TAOISEACH ENDA KENNY said in an interview with CNBC today that although Ireland has exited its bailout programme, the country still has hills to climb.
He told the American network that the single biggest crisis facing the European Union is youth unemployment, adding that the EU has got to make decisions that will help the single market “rise to its potential”.
Commenting on Ireland specifically, Kenny said that there is a huge “talent pool” in the country.
“Many leave to get experience, many leave and go to places around the world and come back with that experience,” he said, outlining the government’s aim to “recover all the jobs that were lost during economic crisis by 2020″.
World Economic Forum
Meanwhile, when the Minister for Finance Michael Noonan, who was also questioned by the American network, was asked whether he could categorically deny that Irish banks would need a so-called bail-in, he answered: “I can”.
Noonan said that the banks do need need capital, but that extra provisions needed have been put in place.
Speaking in Davos, Switzerland, where they are both attending the World Economic Forum, Kenny said he agreed with the President of the European Central Bank, Mario Draghi, that Europe still had a way to go, stating:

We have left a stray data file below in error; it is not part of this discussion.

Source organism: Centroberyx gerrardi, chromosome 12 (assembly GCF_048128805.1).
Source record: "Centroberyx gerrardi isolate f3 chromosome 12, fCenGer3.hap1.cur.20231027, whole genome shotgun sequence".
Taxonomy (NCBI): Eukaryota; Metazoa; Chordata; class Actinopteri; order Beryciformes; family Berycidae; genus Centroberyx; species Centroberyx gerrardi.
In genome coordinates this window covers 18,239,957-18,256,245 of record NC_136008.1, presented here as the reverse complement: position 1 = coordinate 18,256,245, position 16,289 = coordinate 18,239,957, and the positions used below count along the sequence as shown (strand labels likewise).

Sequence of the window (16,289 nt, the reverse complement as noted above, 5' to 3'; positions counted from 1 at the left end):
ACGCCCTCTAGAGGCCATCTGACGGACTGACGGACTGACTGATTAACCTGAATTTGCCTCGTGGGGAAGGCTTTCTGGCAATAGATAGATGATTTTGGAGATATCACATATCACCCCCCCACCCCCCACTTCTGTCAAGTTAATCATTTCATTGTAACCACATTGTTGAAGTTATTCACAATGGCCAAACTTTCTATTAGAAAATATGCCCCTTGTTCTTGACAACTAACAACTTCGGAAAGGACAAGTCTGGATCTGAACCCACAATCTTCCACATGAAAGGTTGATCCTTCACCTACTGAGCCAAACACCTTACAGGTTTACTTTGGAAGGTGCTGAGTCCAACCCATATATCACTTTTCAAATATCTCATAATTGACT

… We must not be complacent, and we will not be complacent in Ireland - we recognise fully the challenge still facing our people, still facing the government in terms of rectifying our public finances, restructuring our banks…
He went on to say “just because we have exited the bailout doesn’t mean we still don’t have hills to climb, we have – many of them are really challenging for our people, but we know we have the capacity to do that…”
The Taoiseach said it was important to maintain “the momentum we have had, keep to our targets, keep steady hand on the tiller here, open the doors for business… and do not tax work out of existence, give young people opportunity to have careers…”.
He added that there was a need to grow indigenous industry – “which means the further fixing of our banks and we want to eliminate the concept of mortgage distress which is so important for people”.
Listing off Ireland’s traits, he said: “We have always been pragmatic, productive and never afraid of hard work – the story of the last three years is the story we intend to continue for the time ahead.”
When asked how Ireland is doing, the Finance Minister Michael Noonan said that Ireland is “doing okay”, highlighting that the country has returned to strong credit ratings and that the “prudent” growth targets are likely to be achieved.